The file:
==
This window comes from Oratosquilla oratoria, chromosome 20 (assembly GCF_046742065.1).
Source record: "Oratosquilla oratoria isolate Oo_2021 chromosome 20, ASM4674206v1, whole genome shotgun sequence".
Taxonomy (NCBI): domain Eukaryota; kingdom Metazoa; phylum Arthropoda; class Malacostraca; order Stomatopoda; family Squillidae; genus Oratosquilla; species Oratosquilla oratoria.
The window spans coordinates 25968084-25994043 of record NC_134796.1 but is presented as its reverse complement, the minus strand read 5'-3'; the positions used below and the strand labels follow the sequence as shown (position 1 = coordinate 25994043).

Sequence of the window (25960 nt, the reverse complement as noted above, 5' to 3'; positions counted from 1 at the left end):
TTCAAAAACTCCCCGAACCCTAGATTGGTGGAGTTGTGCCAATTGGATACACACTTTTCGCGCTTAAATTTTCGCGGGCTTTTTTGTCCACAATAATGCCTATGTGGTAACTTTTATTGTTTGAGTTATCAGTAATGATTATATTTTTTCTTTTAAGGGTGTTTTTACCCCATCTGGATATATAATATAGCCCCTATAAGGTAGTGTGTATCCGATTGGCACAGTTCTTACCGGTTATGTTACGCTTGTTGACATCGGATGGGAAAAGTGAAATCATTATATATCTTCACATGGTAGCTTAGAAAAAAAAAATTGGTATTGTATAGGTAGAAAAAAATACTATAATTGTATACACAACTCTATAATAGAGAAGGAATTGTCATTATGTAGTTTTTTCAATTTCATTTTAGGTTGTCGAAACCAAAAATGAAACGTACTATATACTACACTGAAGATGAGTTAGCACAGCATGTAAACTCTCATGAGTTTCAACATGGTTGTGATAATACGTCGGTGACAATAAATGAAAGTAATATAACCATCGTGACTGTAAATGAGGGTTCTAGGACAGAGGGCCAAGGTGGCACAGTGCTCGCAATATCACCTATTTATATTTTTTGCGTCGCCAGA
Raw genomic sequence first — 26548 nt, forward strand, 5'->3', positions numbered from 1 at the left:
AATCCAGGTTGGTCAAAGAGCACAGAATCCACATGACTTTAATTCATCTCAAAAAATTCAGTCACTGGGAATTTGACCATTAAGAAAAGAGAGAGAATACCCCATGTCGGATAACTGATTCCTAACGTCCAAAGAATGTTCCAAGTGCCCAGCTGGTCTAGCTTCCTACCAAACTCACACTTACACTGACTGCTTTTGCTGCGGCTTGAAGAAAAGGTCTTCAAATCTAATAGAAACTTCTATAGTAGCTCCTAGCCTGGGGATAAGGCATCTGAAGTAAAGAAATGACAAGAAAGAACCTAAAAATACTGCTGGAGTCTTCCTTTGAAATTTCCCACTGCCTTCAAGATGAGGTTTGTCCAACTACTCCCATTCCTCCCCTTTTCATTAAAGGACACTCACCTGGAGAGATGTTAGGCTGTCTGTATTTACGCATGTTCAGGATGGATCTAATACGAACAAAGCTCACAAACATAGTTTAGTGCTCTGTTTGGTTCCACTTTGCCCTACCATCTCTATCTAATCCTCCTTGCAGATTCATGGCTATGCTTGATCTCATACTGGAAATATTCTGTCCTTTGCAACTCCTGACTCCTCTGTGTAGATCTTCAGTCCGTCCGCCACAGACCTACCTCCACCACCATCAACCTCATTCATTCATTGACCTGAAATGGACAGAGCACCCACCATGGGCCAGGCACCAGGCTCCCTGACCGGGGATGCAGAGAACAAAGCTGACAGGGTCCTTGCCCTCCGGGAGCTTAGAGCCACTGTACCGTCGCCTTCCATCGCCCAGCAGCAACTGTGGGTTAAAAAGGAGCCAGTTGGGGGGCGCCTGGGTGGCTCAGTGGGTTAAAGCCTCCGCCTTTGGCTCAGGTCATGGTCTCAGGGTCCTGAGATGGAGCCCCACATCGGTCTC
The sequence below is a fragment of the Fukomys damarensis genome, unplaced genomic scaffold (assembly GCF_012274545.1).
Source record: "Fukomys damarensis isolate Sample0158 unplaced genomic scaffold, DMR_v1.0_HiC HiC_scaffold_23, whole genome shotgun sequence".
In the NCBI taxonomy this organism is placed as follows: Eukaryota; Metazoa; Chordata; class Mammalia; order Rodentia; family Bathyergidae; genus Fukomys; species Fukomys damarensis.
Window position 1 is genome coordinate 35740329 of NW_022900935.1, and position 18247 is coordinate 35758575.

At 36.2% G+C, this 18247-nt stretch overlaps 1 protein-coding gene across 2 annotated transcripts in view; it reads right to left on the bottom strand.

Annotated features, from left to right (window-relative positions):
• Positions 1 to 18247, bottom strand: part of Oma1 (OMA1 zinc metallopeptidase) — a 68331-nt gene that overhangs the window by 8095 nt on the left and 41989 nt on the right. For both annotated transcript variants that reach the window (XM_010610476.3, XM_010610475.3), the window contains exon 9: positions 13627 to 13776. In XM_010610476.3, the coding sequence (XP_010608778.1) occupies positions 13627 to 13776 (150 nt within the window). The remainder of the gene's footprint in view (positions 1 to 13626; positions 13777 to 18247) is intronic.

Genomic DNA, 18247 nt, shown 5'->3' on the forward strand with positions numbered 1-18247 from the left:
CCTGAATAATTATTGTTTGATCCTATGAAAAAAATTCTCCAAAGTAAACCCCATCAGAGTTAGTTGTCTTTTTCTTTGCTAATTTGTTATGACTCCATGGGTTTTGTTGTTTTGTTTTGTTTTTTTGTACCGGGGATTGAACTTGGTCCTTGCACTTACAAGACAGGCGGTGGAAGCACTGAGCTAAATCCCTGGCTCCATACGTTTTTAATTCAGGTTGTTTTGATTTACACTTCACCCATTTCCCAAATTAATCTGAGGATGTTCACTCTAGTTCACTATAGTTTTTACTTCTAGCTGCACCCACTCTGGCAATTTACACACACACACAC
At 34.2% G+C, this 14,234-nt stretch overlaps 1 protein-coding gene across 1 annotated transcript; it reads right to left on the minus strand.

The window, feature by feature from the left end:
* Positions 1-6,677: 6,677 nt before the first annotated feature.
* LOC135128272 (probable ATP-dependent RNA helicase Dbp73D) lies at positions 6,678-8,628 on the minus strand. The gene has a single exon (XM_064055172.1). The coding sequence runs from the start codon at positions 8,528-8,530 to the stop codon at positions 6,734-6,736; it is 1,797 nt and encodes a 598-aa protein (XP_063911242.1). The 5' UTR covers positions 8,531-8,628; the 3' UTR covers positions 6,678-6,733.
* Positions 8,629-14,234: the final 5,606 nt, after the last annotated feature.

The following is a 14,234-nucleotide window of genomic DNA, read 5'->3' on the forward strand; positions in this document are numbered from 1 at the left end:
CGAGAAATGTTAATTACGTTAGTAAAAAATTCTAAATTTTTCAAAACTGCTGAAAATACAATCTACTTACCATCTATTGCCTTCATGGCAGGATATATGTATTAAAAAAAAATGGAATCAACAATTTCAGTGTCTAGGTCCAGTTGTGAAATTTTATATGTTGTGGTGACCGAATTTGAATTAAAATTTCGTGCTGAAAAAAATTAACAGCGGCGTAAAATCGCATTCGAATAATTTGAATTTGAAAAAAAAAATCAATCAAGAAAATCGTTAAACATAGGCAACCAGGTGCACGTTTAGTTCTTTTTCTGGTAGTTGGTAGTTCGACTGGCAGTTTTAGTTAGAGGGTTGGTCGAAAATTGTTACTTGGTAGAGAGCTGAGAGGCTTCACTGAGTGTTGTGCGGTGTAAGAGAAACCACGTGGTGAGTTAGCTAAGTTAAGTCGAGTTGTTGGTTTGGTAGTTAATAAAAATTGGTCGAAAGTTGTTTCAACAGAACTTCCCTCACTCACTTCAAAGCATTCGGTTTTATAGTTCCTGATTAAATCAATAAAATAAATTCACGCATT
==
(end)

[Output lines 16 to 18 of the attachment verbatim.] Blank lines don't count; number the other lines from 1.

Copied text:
Genomic DNA, 18247 nt, shown 5'->3' on the forward strand with positions numbered 1-18247 from the left:
CCTGAATAATTATTGTTTGATCCTATGAAAAAAATTCTCCAAAGTAAACCCCATCAGAGTTAGTTGTCTTTTTCTTTGCTAATTTGTTATGACTCCATGGGTTTTGTTGTTTTGTTTTGTTTTTTTGTACCGGGGATTGAACTTGGTCCTTGCACTTACAAGACAGGCGGTGGAAGCACTGAGCTAAATCCCTGGCTCCATACGTTTTTAATTCAGGTTGTTTTGATTTACACTTCACCCATTTCCCAAATTAATCTGAGGATGTTCACTCTAGTTCACTATAGTTTTTACTTCTAGCTGCACCCACTCTGGCAATTTACACACACACACAC
At 34.2% G+C, this 14,234-nt stretch overlaps 1 protein-coding gene across 1 annotated transcript; it reads right to left on the minus strand.